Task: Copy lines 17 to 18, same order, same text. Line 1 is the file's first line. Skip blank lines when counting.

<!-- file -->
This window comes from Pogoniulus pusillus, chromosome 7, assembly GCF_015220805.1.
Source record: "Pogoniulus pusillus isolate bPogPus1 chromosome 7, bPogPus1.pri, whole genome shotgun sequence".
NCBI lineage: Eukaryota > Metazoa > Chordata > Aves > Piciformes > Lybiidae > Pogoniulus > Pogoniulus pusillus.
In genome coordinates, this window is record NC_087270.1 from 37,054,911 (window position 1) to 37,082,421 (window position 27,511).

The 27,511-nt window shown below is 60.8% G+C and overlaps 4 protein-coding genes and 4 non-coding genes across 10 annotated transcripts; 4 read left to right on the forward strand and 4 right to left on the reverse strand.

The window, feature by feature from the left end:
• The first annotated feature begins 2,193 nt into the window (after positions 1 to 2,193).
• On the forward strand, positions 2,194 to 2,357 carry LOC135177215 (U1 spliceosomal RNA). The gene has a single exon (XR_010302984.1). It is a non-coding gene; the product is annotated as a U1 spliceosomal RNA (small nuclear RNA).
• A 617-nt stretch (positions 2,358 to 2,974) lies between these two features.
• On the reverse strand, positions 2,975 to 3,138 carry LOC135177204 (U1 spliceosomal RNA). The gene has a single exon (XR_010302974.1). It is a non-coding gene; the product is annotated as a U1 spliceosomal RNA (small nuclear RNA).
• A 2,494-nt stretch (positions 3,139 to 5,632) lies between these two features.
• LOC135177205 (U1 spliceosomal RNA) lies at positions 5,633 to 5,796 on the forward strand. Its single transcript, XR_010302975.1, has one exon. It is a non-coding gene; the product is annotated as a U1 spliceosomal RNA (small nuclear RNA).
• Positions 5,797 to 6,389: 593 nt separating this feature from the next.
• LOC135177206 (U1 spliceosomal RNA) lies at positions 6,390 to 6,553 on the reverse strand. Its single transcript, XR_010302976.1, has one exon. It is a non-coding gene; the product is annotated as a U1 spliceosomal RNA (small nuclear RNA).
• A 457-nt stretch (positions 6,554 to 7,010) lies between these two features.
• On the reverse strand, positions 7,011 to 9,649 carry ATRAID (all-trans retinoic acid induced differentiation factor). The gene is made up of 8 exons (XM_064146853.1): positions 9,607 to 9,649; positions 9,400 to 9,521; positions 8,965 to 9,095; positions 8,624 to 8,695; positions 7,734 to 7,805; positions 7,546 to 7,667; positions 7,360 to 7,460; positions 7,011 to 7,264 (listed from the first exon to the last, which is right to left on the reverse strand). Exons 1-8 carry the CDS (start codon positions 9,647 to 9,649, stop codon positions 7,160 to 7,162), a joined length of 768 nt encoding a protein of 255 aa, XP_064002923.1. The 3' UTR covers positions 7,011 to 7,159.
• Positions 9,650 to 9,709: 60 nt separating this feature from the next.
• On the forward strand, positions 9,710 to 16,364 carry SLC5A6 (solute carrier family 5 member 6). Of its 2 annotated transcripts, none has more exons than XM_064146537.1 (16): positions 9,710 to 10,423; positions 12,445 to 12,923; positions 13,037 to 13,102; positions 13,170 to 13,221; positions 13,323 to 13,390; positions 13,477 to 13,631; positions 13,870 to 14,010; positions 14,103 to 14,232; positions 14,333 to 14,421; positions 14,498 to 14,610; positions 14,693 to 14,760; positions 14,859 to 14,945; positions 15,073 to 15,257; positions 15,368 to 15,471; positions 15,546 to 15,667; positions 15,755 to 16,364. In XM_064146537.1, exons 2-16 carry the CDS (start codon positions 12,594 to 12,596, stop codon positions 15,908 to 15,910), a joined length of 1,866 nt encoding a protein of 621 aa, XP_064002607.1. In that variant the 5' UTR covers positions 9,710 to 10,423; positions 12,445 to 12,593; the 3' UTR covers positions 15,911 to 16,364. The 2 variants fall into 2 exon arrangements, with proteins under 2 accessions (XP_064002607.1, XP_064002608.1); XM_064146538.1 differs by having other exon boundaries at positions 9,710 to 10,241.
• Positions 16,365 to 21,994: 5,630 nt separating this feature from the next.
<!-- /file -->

• Positions 9,650 to 9,709: 60 nt separating this feature from the next.
• On the forward strand, positions 9,710 to 16,364 carry SLC5A6 (solute carrier family 5 member 6). Of its 2 annotated transcripts, none has more exons than XM_064146537.1 (16): positions 9,710 to 10,423; positions 12,445 to 12,923; positions 13,037 to 13,102; positions 13,170 to 13,221; positions 13,323 to 13,390; positions 13,477 to 13,631; positions 13,870 to 14,010; positions 14,103 to 14,232; positions 14,333 to 14,421; positions 14,498 to 14,610; positions 14,693 to 14,760; positions 14,859 to 14,945; positions 15,073 to 15,257; positions 15,368 to 15,471; positions 15,546 to 15,667; positions 15,755 to 16,364. In XM_064146537.1, exons 2-16 carry the CDS (start codon positions 12,594 to 12,596, stop codon positions 15,908 to 15,910), a joined length of 1,866 nt encoding a protein of 621 aa, XP_064002607.1. In that variant the 5' UTR covers positions 9,710 to 10,423; positions 12,445 to 12,593; the 3' UTR covers positions 15,911 to 16,364. The 2 variants fall into 2 exon arrangements, with proteins under 2 accessions (XP_064002607.1, XP_064002608.1); XM_064146538.1 differs by having other exon boundaries at positions 9,710 to 10,241.